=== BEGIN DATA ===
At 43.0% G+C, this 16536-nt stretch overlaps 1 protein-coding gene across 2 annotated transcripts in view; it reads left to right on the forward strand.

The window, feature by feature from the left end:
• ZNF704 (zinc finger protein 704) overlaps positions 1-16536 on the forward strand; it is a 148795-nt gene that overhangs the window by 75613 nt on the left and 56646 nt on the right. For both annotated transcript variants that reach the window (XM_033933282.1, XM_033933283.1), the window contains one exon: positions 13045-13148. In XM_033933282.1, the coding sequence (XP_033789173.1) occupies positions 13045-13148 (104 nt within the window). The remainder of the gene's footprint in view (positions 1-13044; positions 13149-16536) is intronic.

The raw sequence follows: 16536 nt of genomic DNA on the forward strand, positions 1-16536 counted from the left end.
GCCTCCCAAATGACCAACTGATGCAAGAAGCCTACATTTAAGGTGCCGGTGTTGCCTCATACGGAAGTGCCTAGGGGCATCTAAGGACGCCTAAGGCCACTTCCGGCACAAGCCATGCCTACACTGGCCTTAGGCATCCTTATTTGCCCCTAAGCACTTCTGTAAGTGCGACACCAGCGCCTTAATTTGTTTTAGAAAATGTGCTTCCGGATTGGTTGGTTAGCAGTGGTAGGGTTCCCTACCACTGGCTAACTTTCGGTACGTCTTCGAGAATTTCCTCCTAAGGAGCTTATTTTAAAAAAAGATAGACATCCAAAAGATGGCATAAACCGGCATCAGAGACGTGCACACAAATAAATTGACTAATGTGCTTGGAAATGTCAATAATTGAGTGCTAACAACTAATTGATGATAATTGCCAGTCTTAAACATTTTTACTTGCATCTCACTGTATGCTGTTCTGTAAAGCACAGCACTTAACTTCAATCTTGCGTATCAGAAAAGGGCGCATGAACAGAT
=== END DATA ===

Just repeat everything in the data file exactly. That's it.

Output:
At 43.0% G+C, this 16536-nt stretch overlaps 1 protein-coding gene across 2 annotated transcripts in view; it reads left to right on the forward strand.

The window, feature by feature from the left end:
• ZNF704 (zinc finger protein 704) overlaps positions 1-16536 on the forward strand; it is a 148795-nt gene that overhangs the window by 75613 nt on the left and 56646 nt on the right. For both annotated transcript variants that reach the window (XM_033933282.1, XM_033933283.1), the window contains one exon: positions 13045-13148. In XM_033933282.1, the coding sequence (XP_033789173.1) occupies positions 13045-13148 (104 nt within the window). The remainder of the gene's footprint in view (positions 1-13044; positions 13149-16536) is intronic.

The raw sequence follows: 16536 nt of genomic DNA on the forward strand, positions 1-16536 counted from the left end.
GCCTCCCAAATGACCAACTGATGCAAGAAGCCTACATTTAAGGTGCCGGTGTTGCCTCATACGGAAGTGCCTAGGGGCATCTAAGGACGCCTAAGGCCACTTCCGGCACAAGCCATGCCTACACTGGCCTTAGGCATCCTTATTTGCCCCTAAGCACTTCTGTAAGTGCGACACCAGCGCCTTAATTTGTTTTAGAAAATGTGCTTCCGGATTGGTTGGTTAGCAGTGGTAGGGTTCCCTACCACTGGCTAACTTTCGGTACGTCTTCGAGAATTTCCTCCTAAGGAGCTTATTTTAAAAAAAGATAGACATCCAAAAGATGGCATAAACCGGCATCAGAGACGTGCACACAAATAAATTGACTAATGTGCTTGGAAATGTCAATAATTGAGTGCTAACAACTAATTGATGATAATTGCCAGTCTTAAACATTTTTACTTGCATCTCACTGTATGCTGTTCTGTAAAGCACAGCACTTAACTTCAATCTTGCGTATCAGAAAAGGGCGCATGAACAGAT